Regular expressions are a concept and an implementation used in many different programming environments for sophisticated pattern matching.They are an incredibly powerful tool that can amplify your capacity to find, manage, and transform data and files.
Of course there are other csv and ods files that we don’t want to collect.
Now we need a way of specifiying a block of letters. So we go backwards from the end of the line collecting all the characters until we hit a character that isn’t a lower or upper case letter. We now actually have all the tools to complete the task.
When you finish, split your team into two groups and write each other some tests.
These should include a) strings you want the other team to write regex for and b) regular expressions you want the other team to work out what they would match. If you want to check your logic use regex101, myregexp, regex pal or regexper.com: the first three help you see what text your regular expression will match, the latter visualises the workflow of a regular expression.
That notation is called “escaping” the special character.
The concept of “escaping” special characters is shared across a variety of computational settings, including markdown and Hypertext Markup Language (HTML).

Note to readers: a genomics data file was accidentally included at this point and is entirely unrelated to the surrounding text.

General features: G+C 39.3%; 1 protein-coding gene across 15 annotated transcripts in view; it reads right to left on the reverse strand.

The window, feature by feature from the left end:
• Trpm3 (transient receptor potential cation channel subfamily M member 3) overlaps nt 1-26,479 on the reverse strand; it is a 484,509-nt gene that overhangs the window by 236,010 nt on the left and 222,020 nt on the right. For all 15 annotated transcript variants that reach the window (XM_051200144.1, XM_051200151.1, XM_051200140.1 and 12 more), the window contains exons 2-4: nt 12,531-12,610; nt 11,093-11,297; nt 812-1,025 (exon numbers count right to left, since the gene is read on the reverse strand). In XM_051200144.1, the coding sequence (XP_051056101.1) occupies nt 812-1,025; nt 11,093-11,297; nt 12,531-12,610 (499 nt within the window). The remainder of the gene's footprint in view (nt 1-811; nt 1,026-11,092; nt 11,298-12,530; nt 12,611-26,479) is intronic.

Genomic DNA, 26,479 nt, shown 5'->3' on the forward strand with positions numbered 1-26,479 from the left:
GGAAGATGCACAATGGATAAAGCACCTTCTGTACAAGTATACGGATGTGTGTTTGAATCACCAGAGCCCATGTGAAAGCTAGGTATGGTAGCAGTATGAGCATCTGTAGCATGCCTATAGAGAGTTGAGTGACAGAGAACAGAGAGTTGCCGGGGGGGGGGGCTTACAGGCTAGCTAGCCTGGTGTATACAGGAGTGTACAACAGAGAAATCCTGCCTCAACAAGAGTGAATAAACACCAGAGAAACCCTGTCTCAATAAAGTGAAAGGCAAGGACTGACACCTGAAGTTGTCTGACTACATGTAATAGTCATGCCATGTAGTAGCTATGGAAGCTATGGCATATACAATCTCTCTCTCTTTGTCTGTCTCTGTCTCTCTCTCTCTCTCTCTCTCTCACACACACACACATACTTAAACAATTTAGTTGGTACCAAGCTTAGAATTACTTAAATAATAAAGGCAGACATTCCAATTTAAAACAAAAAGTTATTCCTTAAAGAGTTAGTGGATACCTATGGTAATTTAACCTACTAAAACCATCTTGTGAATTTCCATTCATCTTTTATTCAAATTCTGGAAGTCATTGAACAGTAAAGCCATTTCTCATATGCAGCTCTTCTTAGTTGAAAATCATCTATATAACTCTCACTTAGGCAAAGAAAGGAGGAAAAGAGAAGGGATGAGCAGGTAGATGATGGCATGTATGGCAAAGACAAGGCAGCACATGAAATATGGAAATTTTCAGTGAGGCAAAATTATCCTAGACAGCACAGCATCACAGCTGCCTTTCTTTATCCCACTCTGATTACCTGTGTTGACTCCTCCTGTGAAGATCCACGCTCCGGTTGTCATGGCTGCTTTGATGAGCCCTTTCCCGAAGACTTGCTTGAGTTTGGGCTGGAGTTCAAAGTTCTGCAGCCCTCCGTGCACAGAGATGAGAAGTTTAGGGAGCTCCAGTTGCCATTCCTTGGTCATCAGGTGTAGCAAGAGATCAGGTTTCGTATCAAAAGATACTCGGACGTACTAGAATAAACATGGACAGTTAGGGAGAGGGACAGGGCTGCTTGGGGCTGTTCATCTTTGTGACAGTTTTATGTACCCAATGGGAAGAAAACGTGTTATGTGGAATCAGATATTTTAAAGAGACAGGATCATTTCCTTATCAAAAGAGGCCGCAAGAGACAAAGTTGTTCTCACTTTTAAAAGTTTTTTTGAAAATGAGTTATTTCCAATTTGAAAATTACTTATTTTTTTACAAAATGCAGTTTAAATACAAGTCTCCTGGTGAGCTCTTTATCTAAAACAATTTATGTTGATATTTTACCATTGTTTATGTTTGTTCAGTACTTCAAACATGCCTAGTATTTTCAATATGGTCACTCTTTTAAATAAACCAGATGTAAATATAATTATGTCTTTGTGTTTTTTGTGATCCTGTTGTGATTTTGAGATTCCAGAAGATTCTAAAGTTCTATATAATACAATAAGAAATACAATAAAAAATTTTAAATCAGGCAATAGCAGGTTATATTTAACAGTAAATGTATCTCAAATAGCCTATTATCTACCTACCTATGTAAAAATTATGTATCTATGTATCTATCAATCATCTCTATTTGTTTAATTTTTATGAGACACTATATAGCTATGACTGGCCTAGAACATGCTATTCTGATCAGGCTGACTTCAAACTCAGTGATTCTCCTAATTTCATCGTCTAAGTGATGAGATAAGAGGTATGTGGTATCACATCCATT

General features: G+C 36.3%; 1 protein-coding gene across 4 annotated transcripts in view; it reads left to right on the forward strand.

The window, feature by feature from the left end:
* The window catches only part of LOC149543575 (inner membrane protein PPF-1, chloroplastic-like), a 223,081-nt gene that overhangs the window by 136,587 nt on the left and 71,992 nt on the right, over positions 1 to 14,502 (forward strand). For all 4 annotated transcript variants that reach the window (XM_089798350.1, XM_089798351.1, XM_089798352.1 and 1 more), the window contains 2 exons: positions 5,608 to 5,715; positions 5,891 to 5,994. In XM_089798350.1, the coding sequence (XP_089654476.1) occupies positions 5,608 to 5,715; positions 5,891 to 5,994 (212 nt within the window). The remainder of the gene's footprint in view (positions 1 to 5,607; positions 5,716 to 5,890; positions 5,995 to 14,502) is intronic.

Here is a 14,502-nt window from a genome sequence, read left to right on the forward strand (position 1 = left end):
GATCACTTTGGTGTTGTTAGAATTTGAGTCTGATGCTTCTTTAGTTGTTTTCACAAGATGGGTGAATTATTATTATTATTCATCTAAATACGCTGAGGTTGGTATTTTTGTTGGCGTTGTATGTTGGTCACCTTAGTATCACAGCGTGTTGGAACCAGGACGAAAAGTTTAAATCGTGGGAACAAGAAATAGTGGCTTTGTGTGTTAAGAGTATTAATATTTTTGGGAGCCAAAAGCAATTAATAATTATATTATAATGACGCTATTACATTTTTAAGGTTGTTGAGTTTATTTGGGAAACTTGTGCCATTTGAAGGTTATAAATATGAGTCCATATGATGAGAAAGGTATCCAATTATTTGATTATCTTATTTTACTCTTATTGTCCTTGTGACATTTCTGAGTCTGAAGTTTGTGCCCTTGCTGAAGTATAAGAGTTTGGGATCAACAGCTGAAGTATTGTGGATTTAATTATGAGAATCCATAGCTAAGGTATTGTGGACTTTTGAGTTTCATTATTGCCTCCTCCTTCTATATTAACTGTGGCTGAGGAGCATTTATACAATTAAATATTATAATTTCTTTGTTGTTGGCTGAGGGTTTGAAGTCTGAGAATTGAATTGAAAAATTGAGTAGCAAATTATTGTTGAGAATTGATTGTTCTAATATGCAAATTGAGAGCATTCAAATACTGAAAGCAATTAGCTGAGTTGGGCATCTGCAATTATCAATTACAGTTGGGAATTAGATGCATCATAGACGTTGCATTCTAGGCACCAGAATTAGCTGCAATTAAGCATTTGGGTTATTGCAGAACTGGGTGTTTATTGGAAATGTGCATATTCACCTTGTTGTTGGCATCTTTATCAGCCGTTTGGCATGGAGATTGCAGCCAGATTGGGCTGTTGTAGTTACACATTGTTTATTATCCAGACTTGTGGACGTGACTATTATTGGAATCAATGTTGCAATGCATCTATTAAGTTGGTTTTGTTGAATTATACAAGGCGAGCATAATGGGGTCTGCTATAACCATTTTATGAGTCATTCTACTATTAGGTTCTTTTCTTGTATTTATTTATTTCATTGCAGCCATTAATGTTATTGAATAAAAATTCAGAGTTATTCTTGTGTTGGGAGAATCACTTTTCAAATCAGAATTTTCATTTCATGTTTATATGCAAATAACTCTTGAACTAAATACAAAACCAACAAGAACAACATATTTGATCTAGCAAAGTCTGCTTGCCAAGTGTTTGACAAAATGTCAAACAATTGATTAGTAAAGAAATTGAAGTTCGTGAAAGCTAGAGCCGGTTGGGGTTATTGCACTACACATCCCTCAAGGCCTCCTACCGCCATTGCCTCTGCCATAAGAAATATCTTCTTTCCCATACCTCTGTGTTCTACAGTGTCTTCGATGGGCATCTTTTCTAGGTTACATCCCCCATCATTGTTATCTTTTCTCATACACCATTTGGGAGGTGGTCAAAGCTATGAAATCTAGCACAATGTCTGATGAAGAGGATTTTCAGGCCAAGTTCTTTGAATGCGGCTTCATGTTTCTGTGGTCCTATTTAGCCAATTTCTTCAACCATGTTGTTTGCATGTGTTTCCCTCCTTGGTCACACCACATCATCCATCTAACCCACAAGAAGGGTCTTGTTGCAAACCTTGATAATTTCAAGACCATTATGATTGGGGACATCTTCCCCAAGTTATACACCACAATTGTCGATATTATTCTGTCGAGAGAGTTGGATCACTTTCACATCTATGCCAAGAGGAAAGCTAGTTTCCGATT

Some programs, notably many UNIX command line programs (for more on UNIX see our ‘Shell Lesson’), use an older regex standard (called ‘POSIX regular expressions’) which is less feature-rich and uses different metacharacters than Perl-influenced implementations.
For the purposes of our lesson, you don’t need to worry too much about all this, but if you want to follow up on this see this detailed engine comparison.
The parentheses specify a group and the pipe means “or”.
Now, we could search for files ending in a certain extension or another extension. Using the pipe Now we don’t have to write surrounding expressions more than once.